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Disability Services in Higher Education. Differences in High School vs. College. All students must meet same standard Responsibility shift Confidentiality Documentation. Meeting the same standard.

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differences in high school vs college
Differences inHigh School vs. College
  • All students must meet same standard
  • Responsibility shift
  • Confidentiality
  • Documentation
meeting the same standard
Meeting the same standard
  • All students must meet the same standard (typically this means take same tests, write same papers, etc.)
  • However, students with a disability can use accommodations to meet that standard. (extra time, a reader, etc.)
  • Goal is for all students to have an “equal playing field.”
responsibility shift
Responsibility shift
  • Unlike high school, colleges are not responsible for identifying and evaluating potential students with disabilities.
  • Students have the responsibility of disclosing their disability to the disability services office if they seek accommodations.
responsibility shift cont
Responsibility shift – cont.
  • Student is responsible for self-advocacy. It is the student’s responsibility to ask for help when help is needed.
  • Teachers may not always remind students of incomplete or missing work.
  • In high school often times students are labeled as a special education student.
  • In college, students are not labeled and are not served separately from other students.
confidentiality cont
Confidentiality – cont.
  • In high school, school personnel talk freely with parents about student progress and planning.
  • In college, personnel cannot discuss a student without their written permission. Faculty are only notified of required accommodations.
  • Students are responsible for obtaining appropriate documentation of their disability from a qualified professional.
  • Once in college, if students suspect that they have a disability but do not have appropriate documentation, the student is responsible for seeking an evaluation and paying for that evaluation. The DSS office can provide you with a referral list in order to seek an evaluation.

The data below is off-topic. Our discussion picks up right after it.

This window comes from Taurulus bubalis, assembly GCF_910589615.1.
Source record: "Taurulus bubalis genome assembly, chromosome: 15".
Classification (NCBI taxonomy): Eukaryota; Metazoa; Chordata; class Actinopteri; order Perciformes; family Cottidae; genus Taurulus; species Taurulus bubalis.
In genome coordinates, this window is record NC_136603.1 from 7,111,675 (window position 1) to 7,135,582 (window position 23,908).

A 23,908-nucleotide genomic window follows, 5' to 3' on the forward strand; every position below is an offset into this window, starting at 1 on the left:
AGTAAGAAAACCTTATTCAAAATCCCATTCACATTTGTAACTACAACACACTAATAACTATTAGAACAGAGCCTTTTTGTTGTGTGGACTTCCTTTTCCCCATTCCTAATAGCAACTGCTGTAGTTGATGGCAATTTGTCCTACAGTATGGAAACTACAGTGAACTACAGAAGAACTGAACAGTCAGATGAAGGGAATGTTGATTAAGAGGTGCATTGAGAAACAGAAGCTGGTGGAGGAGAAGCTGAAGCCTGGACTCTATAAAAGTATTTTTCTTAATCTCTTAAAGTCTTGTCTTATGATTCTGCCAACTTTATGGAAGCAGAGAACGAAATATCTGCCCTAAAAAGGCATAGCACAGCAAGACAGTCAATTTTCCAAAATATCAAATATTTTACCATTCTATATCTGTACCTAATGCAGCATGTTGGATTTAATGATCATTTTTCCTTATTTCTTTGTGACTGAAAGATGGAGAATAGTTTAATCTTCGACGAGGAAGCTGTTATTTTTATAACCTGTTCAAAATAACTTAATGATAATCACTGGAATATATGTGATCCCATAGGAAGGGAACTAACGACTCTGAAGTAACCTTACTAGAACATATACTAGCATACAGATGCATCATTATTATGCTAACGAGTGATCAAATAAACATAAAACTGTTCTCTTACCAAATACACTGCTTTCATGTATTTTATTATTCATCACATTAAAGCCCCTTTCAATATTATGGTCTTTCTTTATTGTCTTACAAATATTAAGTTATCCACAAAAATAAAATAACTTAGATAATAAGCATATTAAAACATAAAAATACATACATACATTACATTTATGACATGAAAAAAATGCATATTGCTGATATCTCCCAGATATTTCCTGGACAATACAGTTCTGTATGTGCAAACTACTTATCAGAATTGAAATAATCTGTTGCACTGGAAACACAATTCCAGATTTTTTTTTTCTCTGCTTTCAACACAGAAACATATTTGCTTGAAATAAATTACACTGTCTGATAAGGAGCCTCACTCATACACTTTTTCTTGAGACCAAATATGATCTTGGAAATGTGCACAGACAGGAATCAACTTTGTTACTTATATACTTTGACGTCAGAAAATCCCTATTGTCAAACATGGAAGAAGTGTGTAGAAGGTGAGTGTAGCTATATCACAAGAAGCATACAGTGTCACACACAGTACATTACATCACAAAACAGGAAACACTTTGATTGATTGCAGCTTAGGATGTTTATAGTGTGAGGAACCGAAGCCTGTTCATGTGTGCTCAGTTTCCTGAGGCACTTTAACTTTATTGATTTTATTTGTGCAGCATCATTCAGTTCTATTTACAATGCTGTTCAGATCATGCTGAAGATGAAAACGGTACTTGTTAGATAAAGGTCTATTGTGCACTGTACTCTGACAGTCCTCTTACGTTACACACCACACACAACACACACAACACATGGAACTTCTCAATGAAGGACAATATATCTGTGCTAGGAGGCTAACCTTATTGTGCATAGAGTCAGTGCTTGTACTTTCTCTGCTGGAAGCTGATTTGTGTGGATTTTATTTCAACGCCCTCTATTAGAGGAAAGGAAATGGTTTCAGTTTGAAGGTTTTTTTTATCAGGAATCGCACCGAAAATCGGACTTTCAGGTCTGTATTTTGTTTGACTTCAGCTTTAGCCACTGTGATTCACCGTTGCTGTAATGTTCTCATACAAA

what is appropriate documentation
What is appropriate documentation?
  • Some schools may require more documentation than others but all schools will require you to provide documentation prepared by a qualified professional. The student is responsible for any fees associated with obtaining required documentation.
who is a qualified professional
Who is a qualified professional?
  • This depends on the type of disability; for medical conditions, a medical doctor; for psychiatric conditions, a psychiatrist, therapist, psychologist, or social worker; for learning disabilities, a psycho-educational evaluation from a school psychologist or clinical neuro-psychologist.
what should be included in the documentation
What should be included in the documentation?
  • Diagnostic statement identifying the disability.
  • Description of diagnostic methodology used.
  • Description of functional limitations.
  • Description of expected progression or stability of the disability.
  • Recommendations for accommodations.
is an iep or section 504 plan acceptable documentation
Is an IEP or Section 504 plan acceptable documentation?
  • This may depend upon the college - Ask. Usually an IEP or 504 plan alone, is not sufficient documentation for most colleges.
  • Services provided in college are no longer governed by IDEA. College presents different demands than high school. What a student needs to meet these new demands may be different.
what are common accommodations at the college level
What are common accommodations at the college level?
  • Extended testing time (typically time and a half)
  • Testing in a quiet area
  • Readers for exams
  • Note takers
  • Use of a tape recorder
  • Use of a calculator
  • Scribes for exams
  • Interpreters
unreasonable accommodations
Unreasonable accommodations
  • Fundamental alteration – accommodations can not reduce academic standards of the college.
  • Undue hardship – if accommodation costs too much or if organization does not have resources to respond to request.(This generally has not held up in court when relating to colleges, the college’s overall budget is taken into consideration not the DSS budget)
  • Personal service – services that a person with a disability would use regardless of attendance at college.
what are unreasonable accommodations
What are unreasonable accommodations?
  • Independent living services
  • Mental health services
  • Rehabilitation services
  • Providing a personal aide
  • Providing a wheelchair
  • Providing glasses
when should students request services
When should students request services?
  • The sooner the better.
  • Students may request accommodations at any time, however it is recommended that students make an appointment with the appropriate individual as soon as they sign up for classes.
  • Accommodations are not retroactive.